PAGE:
Big Tech and the likes of Kim Kardashian need to be named and shamed so that innovative digital tokens can flourish, according to Charles Randell, chair of the UKs Financial Conduct Authority (FCA) and Payments Systems Regulator (PSR).
In a keynote speech delivered on Monday night at the Cambridge International Symposium on Economic Crime, Randell praised the likes of Google for making it hard to advertise unregulated financial products. But he thinks other online actors need to help, along with governments.
"We now need other online platforms – Facebook, Microsoft, Twitter, TikTok – to do the right thing too. And we think that a permanent and consistent solution requires legislation.
"Consumer awareness requires online platforms to step up. They can give advice about scams in the moment when consumers are about to make bad decisions. We'll work with online platforms who want to protect both consumers and their own brands – and we'll call out those who aren't playing their part and are destroying the trust of their users."
Then Randell demonstrated how such a call-out might work, by sharing an observation about Kim Kardashian.
"When she was recently paid to ask her 250 million Instagram followers to speculate on crypto tokens by 'joining the Ethereum Max Community', it may have been the financial promotion with the single biggest audience reach in history," Randell said, according to a transcript of the speech circulated before delivery.
There is no shortage of people who have lost savings by … listening to their favourite influencers
"In line with Instagram's rules, she disclosed that this was an #AD. But she didn't have to disclose that Ethereum Max (not to be confused with Ethereum) was a speculative digital token created a month before by unknown developers – one of hundreds of such tokens that fill the crypto-exchanges."
Randell said he doesn't know if Ethereum Max is a scam. But he said some social media influencers "are routinely paid by scammers to help them pump and dump new tokens on the back of pure speculation. Some influencers promote coins that turn out simply not to exist at all."
Despite such coins being a prima facie risky investment, "the hype around them generates a powerful fear of missing out from some consumers who may have little understanding of their risks.
"There is no shortage of stories of people who have lost savings by being lured into the cryptobubble with delusions of quick riches, sometimes after listening to their favourite influencers, ready to betray their fans' trust for a fee.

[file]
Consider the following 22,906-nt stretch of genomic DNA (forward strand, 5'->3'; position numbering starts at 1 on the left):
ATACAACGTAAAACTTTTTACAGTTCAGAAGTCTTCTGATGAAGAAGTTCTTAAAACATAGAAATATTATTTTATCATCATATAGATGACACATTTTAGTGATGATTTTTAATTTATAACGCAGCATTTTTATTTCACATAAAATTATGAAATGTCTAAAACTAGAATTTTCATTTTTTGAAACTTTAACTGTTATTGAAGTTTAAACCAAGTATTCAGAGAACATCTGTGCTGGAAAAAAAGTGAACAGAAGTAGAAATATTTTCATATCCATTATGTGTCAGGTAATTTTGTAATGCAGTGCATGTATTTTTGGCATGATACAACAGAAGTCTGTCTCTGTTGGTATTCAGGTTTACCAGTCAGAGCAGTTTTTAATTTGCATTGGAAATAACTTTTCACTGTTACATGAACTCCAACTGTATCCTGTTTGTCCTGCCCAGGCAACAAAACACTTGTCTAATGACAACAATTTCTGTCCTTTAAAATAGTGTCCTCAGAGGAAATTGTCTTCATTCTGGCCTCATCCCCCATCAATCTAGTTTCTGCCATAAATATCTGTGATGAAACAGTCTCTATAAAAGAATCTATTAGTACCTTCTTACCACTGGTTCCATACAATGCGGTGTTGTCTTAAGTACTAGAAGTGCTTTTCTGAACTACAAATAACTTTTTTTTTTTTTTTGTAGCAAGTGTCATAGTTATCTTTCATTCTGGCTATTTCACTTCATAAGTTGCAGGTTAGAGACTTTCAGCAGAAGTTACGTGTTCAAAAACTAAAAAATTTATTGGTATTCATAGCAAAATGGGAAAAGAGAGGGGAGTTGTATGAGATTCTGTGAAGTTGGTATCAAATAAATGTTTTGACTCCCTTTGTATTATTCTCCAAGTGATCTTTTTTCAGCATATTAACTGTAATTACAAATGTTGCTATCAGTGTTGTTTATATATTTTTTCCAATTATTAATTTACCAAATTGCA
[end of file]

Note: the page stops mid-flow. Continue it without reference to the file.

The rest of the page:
"To be clear: these tokens are not regulated by the FCA," he said. "They are not covered by the Financial Services Compensation Scheme. If you buy them, you should be prepared to lose all your money."
Yet Randell noted that over 2.3 million investors in the UK hold unregulated tokens, and plenty used credit to pay for them.
He therefore called for a new regulation regime to protect consumers – but warned that it is only feasible to regulate entities that the FCA and other authorities can police.
"We are not going to award FCA registration or authorisation to businesses which won't explain basic issues, such as who is responsible for key functions or how they are organised. That would be token regulation in the worst sense," he said, pointing out that regulating those who don't make themselves accountable would create a non-useful "halo effect" for very questionable assets.
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Entities that put themselves beyond the risk of regulation invite international collaboration to make them accountable, he added, before approvingly noting that such efforts are under way.
Randell concluded his speech by saying he thinks legislators have three issues to consider: making it harder for digital tokens to be used for financial crime; supporting useful innovation; and whether consumers should be free to buy unregulated, purely speculative tokens and to take the responsibility for their decisions to do so.
While legislators sort that lot out, he wants two short-term measures.
One is a requirement that all advertisements for crypto assets include warnings about their highly speculative nature.
"Since these promotions are nearly all online and often made by unidentifiable promoters in other jurisdictions, it's imperative that any regulations in this area cover paid-for advertising on online platforms," Randell said.
The other is to "ensure that speculative digital tokens attract a full capital charge for banks.
"It's essential that the boards of FCA-authorised firms can show how they have addressed the risks that unregulated activities in relation to digital tokens can pose to those firms – to both their conduct, and their prudential soundness,” he said. Doing so should, in his view, insulate them from unregulated entities that go bad.